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To carve or craft? It’s the great pumpkin debate.

Thanks to the crafting revolution, the traditional jack-o’-lantern is being ditched in favor of perfectly painted pumpkins, gold lamé gourds and no-carve bedazzled squash. “No carve”? No thanks.

Then there’s the terrifying trend of people skipping pumpkins altogether and instead carving Halloween pineapples. (A cursory survey of Instagram tells us this is officially a thing.) Forget the Pinterest fails this year. Let’s get back to the messy, centuries-old tradition of carving jack-o’-lanterns.

If you’re looking to go beyond the classic toothy-smile-and-triangle-eyes design, look no further. Local pumpkin-carving master Jennifer Benke has helped us put together a guide to help you carve the perfectly imperfect pumpkin. Benke, 49, of Chaska, has been carving pumpkin portraits for more than 15 years. She’s carved everyone from Harry Potter to Robin Williams. “This year, it’s all about Prince,” she said. Here are five tips for carving like a pro.

First, assemble your tools

• Soap and water

• Washcloth

• Towel

• Small woodworker’s gauge tool, vegetable peeler or melon ball scoop (to scrape away pumpkin flesh)

• Large and small pumpkin saws

• Drill bits (to cut perfect circles)

• Scalpel or X-Acto knife (to outline parts of the design before scraping)

• Spoon or scraper

• Surgical gloves (if sensitive to raw pumpkin)

• Vaseline

• Toothpicks

• Pattern (Find one using Google)

• Tracing paper or carbon paper (office supply store)

• Ballpoint pen or a very dull pencil

• Tape

• Scissors

• Bright light for checking your work


1. Choose the right pumpkin

• Pick a fresh pumpkin free of spots where rot could have worked into the inside of the gourd.

• Look for smooth skin and make sure it sits so that the “face” side is level or tilting upward.

• Choose one with an intact stem ­— the greener the stem, the longer the pumpkin will last.

2. Prep work

• Clean the outside of the pumpkin with soap and water.

• Cut a generous hole in the pumpkin (you don’t have to take off the top, you can also take off the bottom or the back) and clean out seeds and pulp until dry. Don’t worry, your pumpkin will go from “Eww” to “Ahh” in no time.

• If the skin is thick, scrape away excess from the inside, focusing on giving the face/design side of the pumpkin a uniform thickness of about ¼ to 1 inch.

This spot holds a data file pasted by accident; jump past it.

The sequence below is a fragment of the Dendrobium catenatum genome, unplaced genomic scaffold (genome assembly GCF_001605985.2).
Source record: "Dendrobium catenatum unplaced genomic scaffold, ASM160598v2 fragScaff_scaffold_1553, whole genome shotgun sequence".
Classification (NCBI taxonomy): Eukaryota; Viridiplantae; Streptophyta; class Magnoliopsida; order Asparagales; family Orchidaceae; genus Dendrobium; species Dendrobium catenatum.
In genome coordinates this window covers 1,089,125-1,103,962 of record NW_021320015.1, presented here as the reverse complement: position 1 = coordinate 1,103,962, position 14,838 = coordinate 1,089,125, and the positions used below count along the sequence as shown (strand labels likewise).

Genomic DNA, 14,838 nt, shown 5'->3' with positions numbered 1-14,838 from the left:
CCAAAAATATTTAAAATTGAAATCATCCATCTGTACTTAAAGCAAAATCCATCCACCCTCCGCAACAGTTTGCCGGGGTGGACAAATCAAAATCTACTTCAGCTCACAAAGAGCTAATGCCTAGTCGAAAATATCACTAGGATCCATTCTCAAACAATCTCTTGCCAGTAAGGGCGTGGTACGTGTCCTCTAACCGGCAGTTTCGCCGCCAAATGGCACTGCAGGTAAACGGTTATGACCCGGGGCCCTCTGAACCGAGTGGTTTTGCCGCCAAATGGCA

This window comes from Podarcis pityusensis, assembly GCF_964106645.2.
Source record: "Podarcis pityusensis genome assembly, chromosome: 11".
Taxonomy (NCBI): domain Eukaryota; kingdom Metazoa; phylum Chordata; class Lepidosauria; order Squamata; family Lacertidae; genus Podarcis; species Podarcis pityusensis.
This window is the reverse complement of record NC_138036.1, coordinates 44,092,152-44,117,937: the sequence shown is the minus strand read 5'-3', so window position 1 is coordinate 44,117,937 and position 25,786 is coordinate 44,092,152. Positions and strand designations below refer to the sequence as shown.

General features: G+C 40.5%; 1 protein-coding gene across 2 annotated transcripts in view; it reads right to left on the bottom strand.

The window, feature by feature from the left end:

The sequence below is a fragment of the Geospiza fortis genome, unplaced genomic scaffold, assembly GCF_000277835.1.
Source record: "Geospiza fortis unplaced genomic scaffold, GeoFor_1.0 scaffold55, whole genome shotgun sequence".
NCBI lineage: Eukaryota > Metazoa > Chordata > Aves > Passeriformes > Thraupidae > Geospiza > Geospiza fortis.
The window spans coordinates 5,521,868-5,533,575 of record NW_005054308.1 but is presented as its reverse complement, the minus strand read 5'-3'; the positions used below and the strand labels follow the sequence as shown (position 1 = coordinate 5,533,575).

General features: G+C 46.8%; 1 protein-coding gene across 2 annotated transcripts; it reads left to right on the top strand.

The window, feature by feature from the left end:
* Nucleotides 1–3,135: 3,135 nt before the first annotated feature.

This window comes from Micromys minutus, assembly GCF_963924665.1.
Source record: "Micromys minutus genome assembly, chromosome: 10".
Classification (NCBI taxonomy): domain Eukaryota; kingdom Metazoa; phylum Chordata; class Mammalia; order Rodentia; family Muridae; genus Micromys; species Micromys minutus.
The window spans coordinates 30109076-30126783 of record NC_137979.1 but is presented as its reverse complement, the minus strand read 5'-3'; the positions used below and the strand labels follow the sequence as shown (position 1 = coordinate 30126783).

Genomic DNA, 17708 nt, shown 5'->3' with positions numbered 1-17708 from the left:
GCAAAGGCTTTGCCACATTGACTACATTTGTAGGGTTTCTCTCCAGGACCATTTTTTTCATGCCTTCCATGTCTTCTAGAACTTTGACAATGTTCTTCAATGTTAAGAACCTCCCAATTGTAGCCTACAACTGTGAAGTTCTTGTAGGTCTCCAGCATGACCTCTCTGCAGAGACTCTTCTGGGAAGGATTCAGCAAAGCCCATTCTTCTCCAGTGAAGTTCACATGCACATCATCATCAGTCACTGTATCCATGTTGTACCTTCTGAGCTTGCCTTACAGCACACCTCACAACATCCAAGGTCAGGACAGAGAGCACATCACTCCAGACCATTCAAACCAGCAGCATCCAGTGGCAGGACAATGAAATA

3. Transfer the pattern

• Trim the pattern and cut slits into the paper so that the pattern conforms easily to the curve of the pumpkin.

• Tape the carbon paper to the back of the pattern with the carbon facing the pumpkin.

• With your pen or pencil, firmly trace all lines of the pattern onto the pumpkin face. If you’re using the poker tool (provided with carving kits) to trace the stencil, then use dark food coloring on a cotton ball to highlight the small holes. This will make them easier to see and reduce the risk of making a mistake.

4. Carve away!

• Starting with the gray areas on the pattern and using your blade, cut around all edges ¼- to ½-inch deep. Now thin the skin to about ½-inch thick using your gouge or peeler.

• If the pattern has very small holes, use a drill bit to poke through to the inside.

• Working smallest to largest, use your saws to carefully remove pieces from the design. Cut out large pieces in sections.

• When sawing, don’t force the blade. Use a gentle sawing motion and allow the blade to do the work. Refer back to the pattern often to make sure you’re cutting along the right line.

• Poke pieces through from the outside to the inside and remove them from the pumpkin’s cavity.

• If you make a mistake, use a toothpick to hold a piece back in place.

• Check your work periodically with a bright light.

5. The big finish

• Carve your pumpkin as close to Halloween as possible. If you need to preserve it, you can soak it face down in ice water with a capful of bleach (to kill bacteria and fungus).

• When you’re ready to display your jack-o’-lantern, use petroleum jelly on the exposed edges to keep them from drying out.

• Use a bright lightbulb or a string of lights inside the pumpkin. Candles don’t usually provide enough light to get the full effect of your design.

(Below is a beginners' pattern. Download to your device and print.)